The Diocese of Gaylord, like most, if not all dioceses in the United States and the world, has taken an approach to the current Coronavirus (Sars-CoV-2, COVID-19) epidemic that is unheard of in Church history. Before the virus had even been noted to be significant in Michigan, and before the governor instituted vast executive orders shutting down the economy of the state, Michigan’s bishops had already cancelled public Masses for the faithful. This lasted for months. Finally, in May, public Masses were once again allowed. This was welcomed by faithful Catholics. But with the reopening of churches came bizarre and often incoherent regulations that offer no rational basis whatsoever. This has resulted in a noticeable drop in Mass attendance and a further contraction of the active faithful in our Diocese. Among the many inconsistencies, a few are worth highlighting:
- On July 29, Bishop Hurley decreed the following: “The only singing is to be by the musician or cantor, who may sing the Entrance Antiphon and the Communion Antiphon.” Despite this, singing still continues to be offered by the musician or cantor in many parishes. There is no consistent scientific evidence that singing, as opposed to breathing, spreads Coronavirus.
- The Bishop also stated the following with regard to face coverings: “Wearing a mask is one act of charity we do to protect others. Masks continue to be required for everyone in the Church, except children under the age of five, those with medical conditions and the ministers when in the sanctuary. Members of the assembly who refuse to wear masks should be invited to sit in a designated area.” Why an altar server or ministers in the sanctuary are not required to wear a mask when everyone else is required to wear one is a mystery. In some parishes, the priest only wears a mask during Communion even though he may be within 6 feet of altar servers, lectors, or extraordinary ministers of Holy Communion. Furthermore, the requirement to wear a mask, supposedly to prevent spreading the virus to another individual or receiving the virus from another individual, is not based on scientific evidence. There is no scientific evidence that a face covering will prevent the transmission or reception of Coronavirus. The virus is 0.1 micrometers. Even an N-95 mask, touted by some as a great mask to prevent spread of infection, only prevents viral spread down to 0.3 micrometers. There is a significant amount of research to show that face coverings do not stop the flow of flu virus particles; they are the same size as Coronavirus particles (0.1 micrometers). Also, a study this past April done on active hospitalized Coronavirus patients showed that the virus was more concentrated on the outside of a mask compared to the inside of a mask in a patient who had the virus. Research has shown that asymptomatic individuals who may be carrying the virus have a very low risk of transmitting the virus (less than 4%). The use of masks, therefore, is not consistent with scientific research. Having priests wear masks during parts of the Mass and not others just doesn’t make sense. Other research has shown that wearing homemade cloth coverings or surgical masks on a regular basis can increase one’s risk of sinus infections including influenza. Is this really an act of charity?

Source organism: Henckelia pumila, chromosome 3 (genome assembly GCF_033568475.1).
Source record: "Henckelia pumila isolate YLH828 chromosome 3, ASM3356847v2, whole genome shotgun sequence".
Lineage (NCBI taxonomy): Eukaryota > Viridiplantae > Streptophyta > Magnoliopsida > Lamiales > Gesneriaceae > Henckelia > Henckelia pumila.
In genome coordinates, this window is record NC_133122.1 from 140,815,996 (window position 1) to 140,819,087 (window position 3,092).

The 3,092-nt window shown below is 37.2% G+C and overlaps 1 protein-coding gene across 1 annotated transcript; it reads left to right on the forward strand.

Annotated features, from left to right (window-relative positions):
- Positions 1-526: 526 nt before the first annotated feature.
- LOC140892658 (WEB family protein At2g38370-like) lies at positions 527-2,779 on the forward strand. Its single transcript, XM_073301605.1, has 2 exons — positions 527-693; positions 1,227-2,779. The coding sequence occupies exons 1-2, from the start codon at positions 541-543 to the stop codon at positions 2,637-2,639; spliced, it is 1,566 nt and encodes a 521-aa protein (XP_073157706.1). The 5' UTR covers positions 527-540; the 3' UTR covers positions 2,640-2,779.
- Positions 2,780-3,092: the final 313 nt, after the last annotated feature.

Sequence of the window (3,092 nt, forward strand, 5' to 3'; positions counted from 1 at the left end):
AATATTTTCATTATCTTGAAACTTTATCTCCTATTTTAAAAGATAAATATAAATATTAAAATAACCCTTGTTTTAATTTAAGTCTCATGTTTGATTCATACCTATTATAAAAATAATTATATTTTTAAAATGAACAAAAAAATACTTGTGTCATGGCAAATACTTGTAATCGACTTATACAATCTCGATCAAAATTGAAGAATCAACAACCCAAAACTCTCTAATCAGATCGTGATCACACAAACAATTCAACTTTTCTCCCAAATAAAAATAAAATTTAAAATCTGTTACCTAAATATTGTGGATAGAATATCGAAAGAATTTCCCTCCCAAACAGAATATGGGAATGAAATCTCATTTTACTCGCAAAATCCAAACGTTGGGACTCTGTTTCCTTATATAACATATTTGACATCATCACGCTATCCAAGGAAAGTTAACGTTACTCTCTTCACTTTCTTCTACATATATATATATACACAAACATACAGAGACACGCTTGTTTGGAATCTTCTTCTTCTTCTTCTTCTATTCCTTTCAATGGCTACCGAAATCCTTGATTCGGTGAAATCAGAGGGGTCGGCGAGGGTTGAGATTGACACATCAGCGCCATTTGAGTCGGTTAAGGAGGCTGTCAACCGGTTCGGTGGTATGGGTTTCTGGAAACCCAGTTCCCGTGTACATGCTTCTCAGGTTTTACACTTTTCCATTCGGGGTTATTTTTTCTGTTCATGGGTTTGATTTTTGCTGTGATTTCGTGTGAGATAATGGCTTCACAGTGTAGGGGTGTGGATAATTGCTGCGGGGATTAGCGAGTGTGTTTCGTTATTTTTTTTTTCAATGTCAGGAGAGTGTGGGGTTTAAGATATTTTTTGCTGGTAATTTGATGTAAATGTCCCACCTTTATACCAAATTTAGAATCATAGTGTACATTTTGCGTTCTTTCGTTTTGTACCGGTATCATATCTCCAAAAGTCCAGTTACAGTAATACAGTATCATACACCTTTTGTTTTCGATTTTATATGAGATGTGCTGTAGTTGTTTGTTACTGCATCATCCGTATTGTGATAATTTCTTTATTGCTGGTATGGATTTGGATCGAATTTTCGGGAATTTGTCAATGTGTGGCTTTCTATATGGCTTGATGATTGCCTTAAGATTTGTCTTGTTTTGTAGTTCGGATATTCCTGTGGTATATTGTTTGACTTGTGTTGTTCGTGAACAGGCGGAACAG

- The Bishop has decreed that the faithful in the Diocese are dispensed from their Sunday obligation to attend Mass until September. Why? Why not make it until Halloween, Thanksgiving, or Christmas?
- Mass times have been switched and Masses are being held outdoors in many locations. What will happen when winter arrives (or rain)? Or does it matter? With the decline in Mass attendance and the dispensation given to Catholics in our Diocese, who cares?
- What will happen when our politicians raise the alarm of a surge in cases? Will we shut down again?
In these troubled times, parishes are trying to do what they can within the constraints of regulations foisted upon them by their bishops. What is your parish doing, good or bad, to deal with these issues? We’d like to know. Please email us at: firstname.lastname@example.org .